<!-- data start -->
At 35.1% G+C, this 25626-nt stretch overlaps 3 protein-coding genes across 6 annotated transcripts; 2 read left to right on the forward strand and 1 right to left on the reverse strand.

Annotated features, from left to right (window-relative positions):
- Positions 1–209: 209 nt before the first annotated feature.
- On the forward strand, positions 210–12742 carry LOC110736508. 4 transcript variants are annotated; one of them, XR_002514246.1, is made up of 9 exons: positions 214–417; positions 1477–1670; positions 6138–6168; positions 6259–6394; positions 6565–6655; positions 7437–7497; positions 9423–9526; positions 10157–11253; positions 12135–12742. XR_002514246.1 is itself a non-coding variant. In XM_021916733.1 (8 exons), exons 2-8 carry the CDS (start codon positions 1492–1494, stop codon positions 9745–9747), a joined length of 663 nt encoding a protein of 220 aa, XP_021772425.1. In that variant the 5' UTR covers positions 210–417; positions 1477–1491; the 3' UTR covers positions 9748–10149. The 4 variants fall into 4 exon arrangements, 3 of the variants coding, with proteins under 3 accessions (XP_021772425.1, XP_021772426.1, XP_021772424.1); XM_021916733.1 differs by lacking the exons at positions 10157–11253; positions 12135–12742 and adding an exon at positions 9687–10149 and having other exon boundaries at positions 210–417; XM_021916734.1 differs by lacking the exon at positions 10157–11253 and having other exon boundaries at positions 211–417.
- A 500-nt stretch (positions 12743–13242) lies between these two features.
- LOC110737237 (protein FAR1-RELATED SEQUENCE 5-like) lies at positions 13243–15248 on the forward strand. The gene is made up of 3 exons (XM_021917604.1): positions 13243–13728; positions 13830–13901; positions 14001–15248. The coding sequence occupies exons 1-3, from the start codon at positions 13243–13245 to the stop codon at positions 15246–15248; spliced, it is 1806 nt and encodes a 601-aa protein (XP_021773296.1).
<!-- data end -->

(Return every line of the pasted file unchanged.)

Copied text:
At 35.1% G+C, this 25626-nt stretch overlaps 3 protein-coding genes across 6 annotated transcripts; 2 read left to right on the forward strand and 1 right to left on the reverse strand.

Annotated features, from left to right (window-relative positions):
- Positions 1–209: 209 nt before the first annotated feature.
- On the forward strand, positions 210–12742 carry LOC110736508. 4 transcript variants are annotated; one of them, XR_002514246.1, is made up of 9 exons: positions 214–417; positions 1477–1670; positions 6138–6168; positions 6259–6394; positions 6565–6655; positions 7437–7497; positions 9423–9526; positions 10157–11253; positions 12135–12742. XR_002514246.1 is itself a non-coding variant. In XM_021916733.1 (8 exons), exons 2-8 carry the CDS (start codon positions 1492–1494, stop codon positions 9745–9747), a joined length of 663 nt encoding a protein of 220 aa, XP_021772425.1. In that variant the 5' UTR covers positions 210–417; positions 1477–1491; the 3' UTR covers positions 9748–10149. The 4 variants fall into 4 exon arrangements, 3 of the variants coding, with proteins under 3 accessions (XP_021772425.1, XP_021772426.1, XP_021772424.1); XM_021916733.1 differs by lacking the exons at positions 10157–11253; positions 12135–12742 and adding an exon at positions 9687–10149 and having other exon boundaries at positions 210–417; XM_021916734.1 differs by lacking the exon at positions 10157–11253 and having other exon boundaries at positions 211–417.
- A 500-nt stretch (positions 12743–13242) lies between these two features.
- LOC110737237 (protein FAR1-RELATED SEQUENCE 5-like) lies at positions 13243–15248 on the forward strand. The gene is made up of 3 exons (XM_021917604.1): positions 13243–13728; positions 13830–13901; positions 14001–15248. The coding sequence occupies exons 1-3, from the start codon at positions 13243–13245 to the stop codon at positions 15246–15248; spliced, it is 1806 nt and encodes a 601-aa protein (XP_021773296.1).